Prison term for transplant man

Heroin addict Derek Gates, 36, of The Promeade Bridlington , given a suspended prison sentnece for possesion of heroin with intent to supply. He walks free from Hull Crown Court.
Heroin addict Derek Gates, 36, of The Promeade Bridlington , given a suspended prison sentnece for possesion of heroin with intent to supply. He walks free from Hull Crown Court.

A heart transplant survivor has been told by a judge the fact he is still taking and dealing drugs on the heroin scene means he is threatening his own life.

Judge Jeremy Richardson, QC, told Derek Gates, 39, because he had been caught for the third time dealing in Class A drugs he had no option but to sentence him to prison for the Government minimum of five years and 220 days.

Gates of Marshall Avenue, Bridlington, appeared at Hull Crown Court on Wednesday (January 14) for sentence after pleading guilty to one charge of possession of heroin with intent to supply.

Crown barrister Stephen Welch said the case was aggravated because Gates had more than 23 previous drug convictions, two of supplying drugs and this was the third case of supplying Class A drugs.

Gates was caught red-handed sat on his bed when police raided his home on October 22. He had 24 wraps of heroin, 4.2grams, and had a street value of £240.

Mr Welch said: “Police formed the opinion he was trying to dispose of the drugs,” said Mr Welch. “He put up a struggle and had to be punched in the back until he stopped.”

Gates, exhausted from the struggle and said: “There is no need to smack me in the back like that. I was just trying to neck it. You have got the gear. That was assault.”

Mr Welch said Gates was given 60 months in prison in for supplying heroin in Bridlington in 2009 only to repeat it 2012. He was last caught red-handed by police with 14 bags of heroin worth £340 and £540 in cash when they raided his flat on The Promenade, in Bridlington on Feb 14 2012. He was given a 24-month suspended sentence and the latest offence was in breach of that.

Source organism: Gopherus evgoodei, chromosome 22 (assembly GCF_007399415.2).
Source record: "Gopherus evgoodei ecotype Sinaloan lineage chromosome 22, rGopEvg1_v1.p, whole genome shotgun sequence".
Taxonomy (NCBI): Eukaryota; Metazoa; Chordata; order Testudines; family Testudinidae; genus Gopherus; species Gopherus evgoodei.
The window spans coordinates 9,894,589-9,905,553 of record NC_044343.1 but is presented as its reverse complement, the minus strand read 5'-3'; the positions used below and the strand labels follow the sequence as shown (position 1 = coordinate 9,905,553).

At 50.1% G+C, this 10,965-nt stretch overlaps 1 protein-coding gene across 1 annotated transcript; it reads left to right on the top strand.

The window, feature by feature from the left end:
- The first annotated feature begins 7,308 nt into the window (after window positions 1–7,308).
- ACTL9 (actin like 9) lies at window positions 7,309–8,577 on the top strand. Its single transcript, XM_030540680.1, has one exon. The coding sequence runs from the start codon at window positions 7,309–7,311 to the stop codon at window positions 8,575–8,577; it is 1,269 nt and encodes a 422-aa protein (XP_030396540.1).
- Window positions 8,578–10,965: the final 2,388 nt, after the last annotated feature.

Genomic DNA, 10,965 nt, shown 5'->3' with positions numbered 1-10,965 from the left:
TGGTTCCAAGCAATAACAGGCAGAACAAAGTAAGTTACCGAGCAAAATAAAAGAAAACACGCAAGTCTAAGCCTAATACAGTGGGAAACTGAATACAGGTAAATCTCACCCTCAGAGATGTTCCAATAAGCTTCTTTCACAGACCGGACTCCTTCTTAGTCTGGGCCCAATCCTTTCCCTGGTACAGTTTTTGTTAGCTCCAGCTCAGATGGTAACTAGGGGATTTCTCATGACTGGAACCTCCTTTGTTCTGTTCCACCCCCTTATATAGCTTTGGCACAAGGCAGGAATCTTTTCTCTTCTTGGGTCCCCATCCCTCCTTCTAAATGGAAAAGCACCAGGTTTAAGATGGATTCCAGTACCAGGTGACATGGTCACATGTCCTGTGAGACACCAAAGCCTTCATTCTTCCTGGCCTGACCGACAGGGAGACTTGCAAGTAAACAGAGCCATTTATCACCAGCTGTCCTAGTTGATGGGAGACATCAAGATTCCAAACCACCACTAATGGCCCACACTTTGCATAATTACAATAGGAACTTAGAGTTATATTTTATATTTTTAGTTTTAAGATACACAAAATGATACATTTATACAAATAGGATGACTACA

Defence barrister Richard Thompson said: “He has for the whole of his adult life suffered health problems.

“He has been a heart transplant patient. He is anxious for me to point out this was caused by a genetic heart defect, not because of his drug taking. He has found himself stuck in a cycle of ill health and drug taking.”

Judge Richardson interrupted and said: “He is not doing himself any good taking these drugs. If he has any genuine desire to give up drugs there is help he can get in prison. If he does not then he will come out in as bad a condition as he went in.”

Sentencing he told Gates: “Given your heart trouble you will be well advised for your own interests to stay away from drugs. If you don’t you will serve ever longer sentences. Ultimately you will be doing terrible damage to your own health.” He jailed Gates for five years 220 days.